Remaining Holocaust survivors David Zapiler and Barbara Steinmetz share their experiences – Part one of two

BY FREDA MIKLIN
GOVERNMENTAL REPORTER

World War II ended 79 years ago. With each passing year, there are fewer survivors of the Holocaust who can tell their story in their own voice. 

On May 5, Remember 6, an organization dedicated to the memory of the six million Jews who were killed by the Nazis during WWII and the years leading up to it, held a program at Babi Yar Memorial Park in southeast Denver that featured two survivors who are members of our community, David Zapiler, 91, and Barbara Steinmetz, 88. The program included presentations from Aurora Mayor Mike Coffman and former state Sen. Dennis Hisey, who sponsored the 2020 Colorado law that requires the Holocaust and genocide studies to be taught in Colorado public schools, beginning this year.

After Dr. Hélène Dallaire, a faculty member at Denver Seminary, and Remember 6 Vice President Tracy Kirscher welcomed the 100 people who attended the windy Sunday afternoon program, members of the Colorado Civil Air Patrol posted the Colors. Following the performance of the U.S. and Israeli national anthems by vocalist Lynne McDowell, accompanied by Hélène Dallaire on the keyboard and Ken Washburn on violin, Pastor Peter Young of BridgeWay Church delivered the invocation and Sen. Hisey read a proclamation from Denver Mayor Mike Johnston, declaring May 5-12, 2024 Holocaust Awareness Week. 

Although he arrived in the United States in 1949, David had never considered speaking publicly about his experience until he overheard a young woman speaking in German in a café outside Paris while he and his wife Joan were on a trip to Europe in the 1990s. The young woman was telling a friend that she had visited the concentration camps in Auschwitz and Dachau and, “What she saw was that if the people there (prisoners) didn’t like it, they could get up and leave.” Despite Joan urging him to tell the people in the next booth who he was, he did not do so. But in that moment, he resolved to begin to share his story with Colorado schoolchildren as soon as he got home and that’s what he did, for over 20 years.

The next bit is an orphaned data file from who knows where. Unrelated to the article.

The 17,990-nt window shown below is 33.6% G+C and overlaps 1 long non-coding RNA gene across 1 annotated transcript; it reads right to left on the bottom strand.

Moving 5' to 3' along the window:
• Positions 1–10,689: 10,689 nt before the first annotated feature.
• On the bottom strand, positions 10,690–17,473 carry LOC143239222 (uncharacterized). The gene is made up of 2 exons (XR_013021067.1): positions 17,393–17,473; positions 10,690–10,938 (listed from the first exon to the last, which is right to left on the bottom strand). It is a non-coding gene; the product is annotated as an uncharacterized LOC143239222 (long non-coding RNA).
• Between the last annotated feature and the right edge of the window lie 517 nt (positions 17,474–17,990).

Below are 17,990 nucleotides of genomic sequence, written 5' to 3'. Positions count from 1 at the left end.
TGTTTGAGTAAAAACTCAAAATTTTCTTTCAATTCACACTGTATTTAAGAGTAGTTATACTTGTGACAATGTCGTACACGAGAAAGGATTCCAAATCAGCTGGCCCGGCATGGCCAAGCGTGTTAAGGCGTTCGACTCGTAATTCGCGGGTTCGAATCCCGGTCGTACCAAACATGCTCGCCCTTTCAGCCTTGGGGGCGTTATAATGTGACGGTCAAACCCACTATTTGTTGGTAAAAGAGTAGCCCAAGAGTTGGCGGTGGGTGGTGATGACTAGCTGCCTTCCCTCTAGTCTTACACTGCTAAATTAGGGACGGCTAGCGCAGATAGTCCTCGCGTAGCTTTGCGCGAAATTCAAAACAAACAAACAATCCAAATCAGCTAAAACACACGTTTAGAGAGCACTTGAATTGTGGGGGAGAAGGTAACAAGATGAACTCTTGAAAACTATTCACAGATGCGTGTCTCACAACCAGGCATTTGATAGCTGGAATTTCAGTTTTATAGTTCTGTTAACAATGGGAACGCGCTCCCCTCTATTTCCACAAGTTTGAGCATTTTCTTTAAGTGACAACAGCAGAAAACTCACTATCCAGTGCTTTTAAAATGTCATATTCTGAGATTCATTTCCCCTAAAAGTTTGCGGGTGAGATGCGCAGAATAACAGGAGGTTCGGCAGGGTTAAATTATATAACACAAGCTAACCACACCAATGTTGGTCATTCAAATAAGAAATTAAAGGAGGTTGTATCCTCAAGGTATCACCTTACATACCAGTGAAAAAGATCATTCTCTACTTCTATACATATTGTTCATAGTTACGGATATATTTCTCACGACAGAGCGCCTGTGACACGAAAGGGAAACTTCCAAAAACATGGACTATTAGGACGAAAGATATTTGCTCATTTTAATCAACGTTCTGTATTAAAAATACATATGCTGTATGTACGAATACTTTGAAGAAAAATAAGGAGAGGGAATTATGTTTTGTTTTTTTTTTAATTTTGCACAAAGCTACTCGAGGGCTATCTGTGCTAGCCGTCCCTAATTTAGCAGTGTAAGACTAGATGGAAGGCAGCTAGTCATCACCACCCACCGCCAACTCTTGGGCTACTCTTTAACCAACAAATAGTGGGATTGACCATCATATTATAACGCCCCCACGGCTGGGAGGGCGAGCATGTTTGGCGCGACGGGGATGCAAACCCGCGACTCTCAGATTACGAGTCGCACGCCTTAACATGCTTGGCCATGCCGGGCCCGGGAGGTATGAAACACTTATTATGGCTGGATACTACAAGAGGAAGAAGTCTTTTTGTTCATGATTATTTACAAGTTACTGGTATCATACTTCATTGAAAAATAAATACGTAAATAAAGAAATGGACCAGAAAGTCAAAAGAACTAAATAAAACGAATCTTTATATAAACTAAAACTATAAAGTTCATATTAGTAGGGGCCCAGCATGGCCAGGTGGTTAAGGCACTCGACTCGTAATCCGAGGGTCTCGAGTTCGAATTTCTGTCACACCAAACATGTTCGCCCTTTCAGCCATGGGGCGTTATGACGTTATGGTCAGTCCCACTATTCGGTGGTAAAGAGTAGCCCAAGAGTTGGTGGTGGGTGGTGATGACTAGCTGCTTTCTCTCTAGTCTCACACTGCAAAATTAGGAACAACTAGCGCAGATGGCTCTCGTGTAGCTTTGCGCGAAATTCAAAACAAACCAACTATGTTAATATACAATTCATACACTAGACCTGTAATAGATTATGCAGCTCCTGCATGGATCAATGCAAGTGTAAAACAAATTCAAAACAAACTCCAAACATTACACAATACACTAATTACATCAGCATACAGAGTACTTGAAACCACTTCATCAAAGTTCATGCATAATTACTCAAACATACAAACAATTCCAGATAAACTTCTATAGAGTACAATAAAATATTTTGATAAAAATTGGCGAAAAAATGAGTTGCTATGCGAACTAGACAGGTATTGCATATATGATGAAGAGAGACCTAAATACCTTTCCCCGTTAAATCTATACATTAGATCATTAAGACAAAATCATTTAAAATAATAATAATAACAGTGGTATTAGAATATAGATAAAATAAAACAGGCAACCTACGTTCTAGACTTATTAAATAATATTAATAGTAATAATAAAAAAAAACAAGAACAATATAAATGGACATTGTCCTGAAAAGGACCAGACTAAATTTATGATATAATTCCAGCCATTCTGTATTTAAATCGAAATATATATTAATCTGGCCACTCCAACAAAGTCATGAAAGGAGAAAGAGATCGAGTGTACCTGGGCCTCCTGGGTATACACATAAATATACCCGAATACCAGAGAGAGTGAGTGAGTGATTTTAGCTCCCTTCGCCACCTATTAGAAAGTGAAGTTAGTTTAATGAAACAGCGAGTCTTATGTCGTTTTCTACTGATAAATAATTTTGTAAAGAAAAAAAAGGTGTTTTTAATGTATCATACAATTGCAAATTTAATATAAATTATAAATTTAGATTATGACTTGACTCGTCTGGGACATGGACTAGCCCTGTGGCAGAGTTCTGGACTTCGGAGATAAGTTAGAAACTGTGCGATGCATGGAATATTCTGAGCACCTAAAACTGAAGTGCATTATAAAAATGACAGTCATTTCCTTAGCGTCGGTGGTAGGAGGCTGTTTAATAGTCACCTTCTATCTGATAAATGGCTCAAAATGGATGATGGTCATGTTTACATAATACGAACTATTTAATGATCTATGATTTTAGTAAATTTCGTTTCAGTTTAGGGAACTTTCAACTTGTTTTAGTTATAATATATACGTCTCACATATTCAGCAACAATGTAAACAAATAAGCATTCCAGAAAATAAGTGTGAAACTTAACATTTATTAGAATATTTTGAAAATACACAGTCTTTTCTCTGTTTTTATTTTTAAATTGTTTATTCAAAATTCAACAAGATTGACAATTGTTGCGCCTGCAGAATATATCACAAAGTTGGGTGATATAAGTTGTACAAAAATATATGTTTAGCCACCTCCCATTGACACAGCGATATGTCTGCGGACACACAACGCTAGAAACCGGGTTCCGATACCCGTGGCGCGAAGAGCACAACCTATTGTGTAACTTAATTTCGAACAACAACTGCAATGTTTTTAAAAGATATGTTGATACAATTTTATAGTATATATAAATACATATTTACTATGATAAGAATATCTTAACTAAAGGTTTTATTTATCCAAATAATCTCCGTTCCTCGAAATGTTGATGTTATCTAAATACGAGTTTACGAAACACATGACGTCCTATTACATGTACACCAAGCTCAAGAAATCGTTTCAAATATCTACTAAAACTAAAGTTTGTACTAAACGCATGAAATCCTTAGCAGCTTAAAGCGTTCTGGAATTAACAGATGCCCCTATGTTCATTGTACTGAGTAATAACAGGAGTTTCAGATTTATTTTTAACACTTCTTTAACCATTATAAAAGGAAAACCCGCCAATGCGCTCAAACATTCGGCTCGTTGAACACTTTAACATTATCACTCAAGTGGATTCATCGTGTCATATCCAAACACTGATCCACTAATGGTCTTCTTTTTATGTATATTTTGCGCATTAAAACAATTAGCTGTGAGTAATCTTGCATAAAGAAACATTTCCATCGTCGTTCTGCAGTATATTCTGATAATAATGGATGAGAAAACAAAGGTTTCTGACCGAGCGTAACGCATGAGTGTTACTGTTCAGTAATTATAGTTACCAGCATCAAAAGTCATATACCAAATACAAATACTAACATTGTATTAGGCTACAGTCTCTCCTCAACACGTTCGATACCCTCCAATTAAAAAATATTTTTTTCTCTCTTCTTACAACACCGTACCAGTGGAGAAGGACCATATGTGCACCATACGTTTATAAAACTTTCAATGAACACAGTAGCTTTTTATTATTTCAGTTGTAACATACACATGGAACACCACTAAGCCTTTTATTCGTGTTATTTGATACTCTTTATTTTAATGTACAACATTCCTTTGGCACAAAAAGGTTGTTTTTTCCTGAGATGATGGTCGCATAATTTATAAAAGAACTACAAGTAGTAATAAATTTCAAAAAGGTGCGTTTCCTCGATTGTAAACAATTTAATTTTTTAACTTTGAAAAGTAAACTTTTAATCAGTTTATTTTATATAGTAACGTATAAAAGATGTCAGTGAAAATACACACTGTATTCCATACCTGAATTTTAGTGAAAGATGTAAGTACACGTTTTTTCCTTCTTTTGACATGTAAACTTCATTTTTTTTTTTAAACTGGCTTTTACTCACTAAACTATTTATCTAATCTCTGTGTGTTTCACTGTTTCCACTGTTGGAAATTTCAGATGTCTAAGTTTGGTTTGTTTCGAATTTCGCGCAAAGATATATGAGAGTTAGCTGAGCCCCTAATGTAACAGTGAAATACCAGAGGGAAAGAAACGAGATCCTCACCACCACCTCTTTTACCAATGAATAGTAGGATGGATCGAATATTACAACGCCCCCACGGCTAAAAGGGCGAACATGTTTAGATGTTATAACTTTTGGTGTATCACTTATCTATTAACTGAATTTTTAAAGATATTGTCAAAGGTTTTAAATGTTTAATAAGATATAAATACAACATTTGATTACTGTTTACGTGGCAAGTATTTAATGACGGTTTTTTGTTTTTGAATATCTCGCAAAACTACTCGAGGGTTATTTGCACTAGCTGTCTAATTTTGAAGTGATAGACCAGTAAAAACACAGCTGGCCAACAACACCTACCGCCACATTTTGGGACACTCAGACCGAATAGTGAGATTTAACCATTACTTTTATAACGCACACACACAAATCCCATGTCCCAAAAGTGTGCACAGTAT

David began, “My father, Leo Zapiler, was a truck driver. He delivered merchandise like flour, soap, and produce from the train station to stores around Warsaw. The best day was the one when he delivered cookies because when he came home, there were always some left in the truck bed.” 

He went on, “When Germany invaded Poland in 1939, my parents loaded my sister Mania and me, along with 18 members of our extended family, into the back of a truck and started driving south toward Ukraine, then a part of Russia. Poland’s military was no match for Germany, with its tanks, and the country was conquered in a matter of days. Our relatives believed the war was over and decided to go back home, thinking they would be safe. My father said he didn’t trust the Germans so we did not. We never saw any of those relatives again. In 1945, someone told my mother he had seen my father’s brother on a train headed to Auschwitz.”

David continued, “My father soon went to work for the Russians as a truck driver. There were few people who had that skill. We were living in hiding in a Russian farmer’s barn. One day, a truck came and we were forced to get into it. We were transported to Siberia, where we were kept until 1942 as slave labor. Stalin’s method was to take whole families so they didn’t have to worry about any one person trying to escape. There was a Russian woman in the camp where we lived with barely enough food to survive. She was a teacher who organized the children and gave them lessons in Russian, math, and anything else she could think of. We sat on benches grouped by age and we had lots of pencils, I remember, but no pens.”